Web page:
the east of Rheims, where they were
reported to be attacking last night,
But no further details have yet been
received.
"The situation is a very serious one.
Not only have the Germans made such
rapid progress (an advance of 26
miles in four days) but also because
they still have such large reserves
available to be thrown into the battle
at any point.
Allies Transfer Troops
"Our transfer of reserves has work-
ed very well, and there is reason to
believe the Germans will not make
any further progress, although the
situation must remain anxious as
long as they have plenty of reserves
The immediate future depends upon
what course the enemy takes. The
crown prince has used up virtually all

his reserves, and some of the army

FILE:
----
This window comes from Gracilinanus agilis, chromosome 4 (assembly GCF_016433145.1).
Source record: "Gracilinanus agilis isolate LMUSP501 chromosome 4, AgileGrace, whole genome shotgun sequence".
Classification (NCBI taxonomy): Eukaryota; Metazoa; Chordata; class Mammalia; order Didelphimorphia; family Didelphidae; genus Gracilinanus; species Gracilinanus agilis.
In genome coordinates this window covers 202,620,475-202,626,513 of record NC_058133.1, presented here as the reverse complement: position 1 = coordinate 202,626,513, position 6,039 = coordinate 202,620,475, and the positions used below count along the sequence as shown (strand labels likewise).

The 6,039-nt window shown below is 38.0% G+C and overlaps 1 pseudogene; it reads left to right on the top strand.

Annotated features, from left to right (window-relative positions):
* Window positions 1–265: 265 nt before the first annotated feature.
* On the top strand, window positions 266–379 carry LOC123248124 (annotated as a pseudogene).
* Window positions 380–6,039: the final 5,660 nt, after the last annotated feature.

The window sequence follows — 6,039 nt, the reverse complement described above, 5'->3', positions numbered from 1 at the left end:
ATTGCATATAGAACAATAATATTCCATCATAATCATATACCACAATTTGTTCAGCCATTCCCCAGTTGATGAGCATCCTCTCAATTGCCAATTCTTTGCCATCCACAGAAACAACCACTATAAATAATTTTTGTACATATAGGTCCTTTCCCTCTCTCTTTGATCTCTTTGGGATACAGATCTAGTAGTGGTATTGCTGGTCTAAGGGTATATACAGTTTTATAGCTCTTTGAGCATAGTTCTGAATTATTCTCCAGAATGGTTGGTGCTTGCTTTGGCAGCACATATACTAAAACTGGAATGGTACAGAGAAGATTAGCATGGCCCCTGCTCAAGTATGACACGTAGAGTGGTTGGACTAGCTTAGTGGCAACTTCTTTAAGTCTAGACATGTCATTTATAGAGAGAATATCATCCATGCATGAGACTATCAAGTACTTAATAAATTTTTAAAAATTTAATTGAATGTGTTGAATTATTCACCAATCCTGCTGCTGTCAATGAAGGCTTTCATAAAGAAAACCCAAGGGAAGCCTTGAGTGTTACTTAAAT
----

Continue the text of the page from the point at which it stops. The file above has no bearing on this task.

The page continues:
group to the eastward, but the great
bulk of German reserves are to the
(Continued on Page Six)
Wamits Kitemhin to Retract Statement
Washington, May 31. - Secretary
McAdoo has called upon Representa-
tive Kitchin, of North Carolina, to re-
tract his assertion in a recent speech
that a publishers lobby working for
tlhe appeal of the zone system of in-
creasing postage rates influenced the
decision of the administration to in-
sist upon revenue legislation at this
session of congress.

FOUR DAY BATTLE GIVES TEUTONS
28 MILES1; CROWN PRINCE EMPLOYS
RESERVESI RHHEIMS STILL INTACT

- _- -

rls Advised on Juidor Play
J. R. Brumm talked to soph-
iris yesterday afternoon con-
the Junior Girls' play for
11 manuscrips in competition
submitted by the end of Oc-'
nd nust be written in full. A
play containing many lyrics
'able.
more girls who can write mu-
yrics are asked to communi-
h Laura Peacock, '20.